Friday, May 10, 2013

It's funny how your perception of yourself can change on a dime.
Seemingly confident, comfortable, maybe even a little cocky with yo' bad self.
But in the next moment?
Reduced to a fumbling, bumbling 13-year-old girl.
I had a moment.
I caught wind that my most FAVORITE and cherished author was going to be in Minneapolis.
"Honey?"  I proclaimed to the hubs.
"Just so you know?  I'm going to this.  Let's make it work."
(How I usually ask for things.)
I really wanted him to come with me and walk in to the world of literary elites, holding my hand, supporting me as he effortlessly does, following me in to another dream,
of one day writing my own book.
But we couldn't get a sitter.
So, off I went. 
Sometimes we meet someone for the first time,
whose path you cross almost cosmically.
Right from the start, you know. . .you're kindred spirits, 
made to find one another.
And maybe it's just for a brief moment or maybe it's the early blossoms of a budding, lifelong friendship.
Though you may live two completely separate lives,
in two separate time zones with two TOTALLY different journeys,
you connect.  
I love that.
There are so many people in my life who I know and have met,
who I believe, under other circumstances,
would probably be my best friends.
As creepy as all of this might sound,
this woman, this particular author, is one of those for me.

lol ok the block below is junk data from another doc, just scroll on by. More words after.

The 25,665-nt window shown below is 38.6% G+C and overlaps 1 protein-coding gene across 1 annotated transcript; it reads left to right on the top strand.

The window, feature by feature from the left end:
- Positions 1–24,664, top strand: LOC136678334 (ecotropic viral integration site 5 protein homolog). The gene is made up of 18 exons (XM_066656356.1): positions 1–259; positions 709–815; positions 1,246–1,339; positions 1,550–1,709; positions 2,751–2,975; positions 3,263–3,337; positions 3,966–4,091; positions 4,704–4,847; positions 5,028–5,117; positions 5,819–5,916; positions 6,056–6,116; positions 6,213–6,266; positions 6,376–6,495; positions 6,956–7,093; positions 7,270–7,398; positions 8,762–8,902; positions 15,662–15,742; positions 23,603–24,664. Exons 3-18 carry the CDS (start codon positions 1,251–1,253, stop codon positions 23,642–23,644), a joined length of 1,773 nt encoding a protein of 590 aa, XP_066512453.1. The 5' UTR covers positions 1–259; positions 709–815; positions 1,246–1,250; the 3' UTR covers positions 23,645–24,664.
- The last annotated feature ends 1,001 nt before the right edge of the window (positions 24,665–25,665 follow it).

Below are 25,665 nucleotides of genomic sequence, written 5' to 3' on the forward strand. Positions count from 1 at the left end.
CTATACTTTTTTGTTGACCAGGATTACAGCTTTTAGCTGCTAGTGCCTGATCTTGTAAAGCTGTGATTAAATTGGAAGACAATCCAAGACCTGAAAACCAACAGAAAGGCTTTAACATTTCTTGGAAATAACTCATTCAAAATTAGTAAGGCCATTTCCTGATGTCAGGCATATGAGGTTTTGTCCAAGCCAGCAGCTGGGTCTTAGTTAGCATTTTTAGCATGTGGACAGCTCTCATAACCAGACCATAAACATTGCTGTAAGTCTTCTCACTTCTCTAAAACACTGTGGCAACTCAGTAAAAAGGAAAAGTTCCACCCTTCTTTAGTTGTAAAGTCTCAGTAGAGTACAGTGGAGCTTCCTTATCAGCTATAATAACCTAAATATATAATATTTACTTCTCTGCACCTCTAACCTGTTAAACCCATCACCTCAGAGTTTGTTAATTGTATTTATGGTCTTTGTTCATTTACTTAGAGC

Her words on her weekly blog and those that fill the pages of her beautiful books,
seem to be speaking my exact thoughts, feelings, opinions,
as if I had spoken them myself, only much more eloquently.
Coming from a much more wise, more mature perspective.
Unlike me, this woman has raised her children to adulthood and nurtured her marriage for a lifetime.
Regardless of our age difference,
the bearing of her soul, her honest rendition of life as she has seen it, connects with me.
I had to meet her in person and thank her.
I stole away for time on a Saturday night, thanks to the hubby.
Of course I had to go to yoga first, because when I have free time, that's what I do.
I breathed and sweat my way through a humid, heated class,
jumped in my car and drove to the city.
Ample time to change, freshen up, run a brush through my hair,
but instead (as always,) allowed my laziness to get the best of me.
"Eh.  It's just a reading.  I'll be fine."
I was fine.  But carried with me the smell of a boys locker room.